Homeowners should think carefully before taking or extending a holiday on their mortgage, an expert warns.
It comes as the 6-month mortgage holiday, announced by Finance Minister Grant Robertson in March - and the wage subsidy extension - are coming to an end, putting increased pressure on homeowners.
In July, in an interview with Stuff, Finance Minister Grant Robertson said the Reserve Bank was considering extending the mortgage holiday scheme, however nothing has been formally announced.
Kiwibank spokesperson Kara Tait said a home loan deferral gave customers flexibility and helped them get back on their feet. The bank would continue to work with customers to understand their financial situation, offering support on a case-by-case basis.
"If customers require further support, we'll work with them to identify the best option for their circumstances at that time…options could include further extensions to interest-only or deferred payment terms," she said.
David Green, lending specialist at adviceHQ, said although mortgage holidays reduce financial stress on homeowners, they aren't free. Homeowners should understand the price-tag of taking - or extending - one.
"If you can afford it, don't delay - repay," Green said.
Also called a 'home loan deferral', it means that mortgage payments (loan principal and interest), stop. The interest that would normally be paid is added to the loan. As it is charged on a higher loan balance, next month's interest is higher.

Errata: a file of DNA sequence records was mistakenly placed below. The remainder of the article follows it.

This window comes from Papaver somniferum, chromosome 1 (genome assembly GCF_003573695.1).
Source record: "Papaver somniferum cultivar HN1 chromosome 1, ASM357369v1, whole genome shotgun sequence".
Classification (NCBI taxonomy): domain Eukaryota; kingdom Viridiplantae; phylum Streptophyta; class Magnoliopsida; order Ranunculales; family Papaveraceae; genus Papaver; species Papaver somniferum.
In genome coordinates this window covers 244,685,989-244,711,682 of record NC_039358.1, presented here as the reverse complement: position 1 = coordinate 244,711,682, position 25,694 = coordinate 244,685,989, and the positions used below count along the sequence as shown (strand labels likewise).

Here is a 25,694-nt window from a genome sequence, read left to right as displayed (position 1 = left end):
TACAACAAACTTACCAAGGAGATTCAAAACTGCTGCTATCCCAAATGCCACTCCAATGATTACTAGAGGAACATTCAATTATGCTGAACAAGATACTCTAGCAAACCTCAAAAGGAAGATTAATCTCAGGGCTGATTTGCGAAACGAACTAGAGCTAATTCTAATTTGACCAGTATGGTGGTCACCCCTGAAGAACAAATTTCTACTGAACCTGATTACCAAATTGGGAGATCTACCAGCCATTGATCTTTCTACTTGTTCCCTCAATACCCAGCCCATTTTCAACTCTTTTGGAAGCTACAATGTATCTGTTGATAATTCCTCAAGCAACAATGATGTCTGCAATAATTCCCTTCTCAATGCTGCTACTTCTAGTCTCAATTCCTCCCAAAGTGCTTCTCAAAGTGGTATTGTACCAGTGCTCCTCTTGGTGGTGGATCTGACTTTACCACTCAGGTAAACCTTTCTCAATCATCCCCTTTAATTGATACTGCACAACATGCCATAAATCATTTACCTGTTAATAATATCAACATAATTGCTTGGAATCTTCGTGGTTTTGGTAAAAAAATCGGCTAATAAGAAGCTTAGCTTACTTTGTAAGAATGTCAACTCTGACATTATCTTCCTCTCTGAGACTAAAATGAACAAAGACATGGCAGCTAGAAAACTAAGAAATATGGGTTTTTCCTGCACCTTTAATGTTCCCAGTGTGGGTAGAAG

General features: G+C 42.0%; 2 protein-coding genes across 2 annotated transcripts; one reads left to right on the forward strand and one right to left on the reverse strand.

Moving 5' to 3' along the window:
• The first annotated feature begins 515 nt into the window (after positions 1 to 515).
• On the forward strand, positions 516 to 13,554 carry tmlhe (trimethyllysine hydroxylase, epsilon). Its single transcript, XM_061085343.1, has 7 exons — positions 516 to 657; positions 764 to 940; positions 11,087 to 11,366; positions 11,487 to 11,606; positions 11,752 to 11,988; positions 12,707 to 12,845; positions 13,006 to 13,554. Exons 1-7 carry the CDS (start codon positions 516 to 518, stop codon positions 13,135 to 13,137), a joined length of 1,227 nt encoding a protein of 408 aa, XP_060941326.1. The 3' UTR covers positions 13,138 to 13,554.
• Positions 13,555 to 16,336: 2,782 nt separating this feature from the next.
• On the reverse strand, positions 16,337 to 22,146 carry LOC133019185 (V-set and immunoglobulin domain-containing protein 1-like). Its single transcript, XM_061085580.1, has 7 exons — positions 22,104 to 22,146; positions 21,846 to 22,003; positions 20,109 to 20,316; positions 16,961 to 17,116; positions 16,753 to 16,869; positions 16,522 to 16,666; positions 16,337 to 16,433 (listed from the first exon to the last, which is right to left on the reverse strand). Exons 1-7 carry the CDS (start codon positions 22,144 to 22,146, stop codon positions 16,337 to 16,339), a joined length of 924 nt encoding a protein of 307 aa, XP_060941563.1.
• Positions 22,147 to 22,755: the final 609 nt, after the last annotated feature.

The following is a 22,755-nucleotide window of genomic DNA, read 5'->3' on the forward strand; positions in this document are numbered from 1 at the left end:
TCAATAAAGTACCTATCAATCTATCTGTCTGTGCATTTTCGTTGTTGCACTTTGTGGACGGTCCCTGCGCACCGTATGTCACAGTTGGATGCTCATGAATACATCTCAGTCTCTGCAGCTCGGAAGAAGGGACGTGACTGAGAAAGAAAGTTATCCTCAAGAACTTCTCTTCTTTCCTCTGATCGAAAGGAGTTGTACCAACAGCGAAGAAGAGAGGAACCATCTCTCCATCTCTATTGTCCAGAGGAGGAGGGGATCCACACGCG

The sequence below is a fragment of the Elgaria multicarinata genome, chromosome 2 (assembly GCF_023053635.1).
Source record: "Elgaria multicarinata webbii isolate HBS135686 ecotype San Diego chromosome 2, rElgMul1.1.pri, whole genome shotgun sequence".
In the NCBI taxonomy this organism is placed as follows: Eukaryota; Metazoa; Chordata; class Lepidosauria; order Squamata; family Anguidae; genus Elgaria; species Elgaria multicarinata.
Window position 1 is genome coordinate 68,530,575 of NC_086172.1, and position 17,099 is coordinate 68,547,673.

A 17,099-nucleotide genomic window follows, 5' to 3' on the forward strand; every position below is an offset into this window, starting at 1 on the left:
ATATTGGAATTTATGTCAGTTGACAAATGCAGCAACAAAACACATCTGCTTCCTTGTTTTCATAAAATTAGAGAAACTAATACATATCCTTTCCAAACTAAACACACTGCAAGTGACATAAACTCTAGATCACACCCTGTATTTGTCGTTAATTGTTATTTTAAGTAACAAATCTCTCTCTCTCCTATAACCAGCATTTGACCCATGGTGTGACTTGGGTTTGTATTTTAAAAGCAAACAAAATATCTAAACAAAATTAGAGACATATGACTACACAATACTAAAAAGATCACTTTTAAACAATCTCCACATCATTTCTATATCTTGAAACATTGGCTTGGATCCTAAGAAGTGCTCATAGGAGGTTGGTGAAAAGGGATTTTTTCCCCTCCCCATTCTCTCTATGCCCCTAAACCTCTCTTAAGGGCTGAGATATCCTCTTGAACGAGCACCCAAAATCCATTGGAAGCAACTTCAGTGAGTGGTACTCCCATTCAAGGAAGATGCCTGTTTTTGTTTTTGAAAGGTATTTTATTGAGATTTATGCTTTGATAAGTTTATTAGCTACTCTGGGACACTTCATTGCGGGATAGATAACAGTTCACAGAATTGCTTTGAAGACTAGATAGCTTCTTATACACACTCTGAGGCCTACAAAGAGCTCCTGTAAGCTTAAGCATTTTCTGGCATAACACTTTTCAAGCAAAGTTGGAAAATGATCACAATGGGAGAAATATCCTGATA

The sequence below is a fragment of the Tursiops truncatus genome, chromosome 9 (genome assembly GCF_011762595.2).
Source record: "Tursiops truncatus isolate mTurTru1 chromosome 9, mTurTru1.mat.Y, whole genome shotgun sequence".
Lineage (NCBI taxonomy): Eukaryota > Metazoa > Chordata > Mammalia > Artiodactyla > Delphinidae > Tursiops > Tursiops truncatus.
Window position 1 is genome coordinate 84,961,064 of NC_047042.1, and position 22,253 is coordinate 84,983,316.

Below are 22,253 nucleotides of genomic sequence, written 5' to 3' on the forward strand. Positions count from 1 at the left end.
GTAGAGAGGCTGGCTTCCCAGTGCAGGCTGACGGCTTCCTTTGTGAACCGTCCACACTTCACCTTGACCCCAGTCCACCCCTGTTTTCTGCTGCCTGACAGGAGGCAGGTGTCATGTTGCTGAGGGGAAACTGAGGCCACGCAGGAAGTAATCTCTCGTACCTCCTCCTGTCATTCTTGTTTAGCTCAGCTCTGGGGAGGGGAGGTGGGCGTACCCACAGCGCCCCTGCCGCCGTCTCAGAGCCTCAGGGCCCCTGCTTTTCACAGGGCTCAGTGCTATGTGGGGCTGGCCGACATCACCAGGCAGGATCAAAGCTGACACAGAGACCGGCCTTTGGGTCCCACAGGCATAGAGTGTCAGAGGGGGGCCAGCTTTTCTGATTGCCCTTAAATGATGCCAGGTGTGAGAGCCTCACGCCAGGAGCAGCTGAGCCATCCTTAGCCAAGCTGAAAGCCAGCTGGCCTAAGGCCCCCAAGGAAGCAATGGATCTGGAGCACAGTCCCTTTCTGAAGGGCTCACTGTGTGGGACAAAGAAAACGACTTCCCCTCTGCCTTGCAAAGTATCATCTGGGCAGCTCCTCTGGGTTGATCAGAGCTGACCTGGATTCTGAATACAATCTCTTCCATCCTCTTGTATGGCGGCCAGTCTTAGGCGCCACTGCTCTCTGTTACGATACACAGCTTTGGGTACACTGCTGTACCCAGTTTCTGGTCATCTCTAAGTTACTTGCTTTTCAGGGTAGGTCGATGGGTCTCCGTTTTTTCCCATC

"The process repeats itself over the six months resulting in a higher balance to repay when your mortgage holiday ends," Green explained.
For a typical Auckland mortgage of $600,000, paying a 5-year fixed interest rate of 2.99 percent over a 25-year term, taking a 6-month mortgage holiday would add $2905 to the loan.
"If [at the end of the holiday] you repay your mortgage as normal (i.e. it takes you six months' longer: 25 years plus 6 months), the amount of interest would accumulate to $5591 over the life of the loan," he said.
For those who could afford to increase their repayments at the end of the holiday, it would cost less.
Dual-income households that had gone down to one income could look at converting to an interest-only loan instead. Single-income households could refinance to another lender, sell big-ticket items such as caravan or motorbike, or rent out their home and move in with family or friends.
"Everyone's individual situation is different, cliché as it is, there is not a one-size-fits-all solution. The most important thing is to ask for help before it's too late," Green said.
In a May Financial Stability Report, the Reserve Bank confirmed that banks had granted payment reductions or deferrals on 13 percent of total household lending. Although mortgage deferrals helped homeowners adjust to "temporary income shocks" without going into arrears, this increased their debt servicing burden.
"If current pay reductions and elevated unemployment persist for a longer period than expected, households and banks may find that more substantial loan restructuring or remediation is necessary when deferral periods end," it said.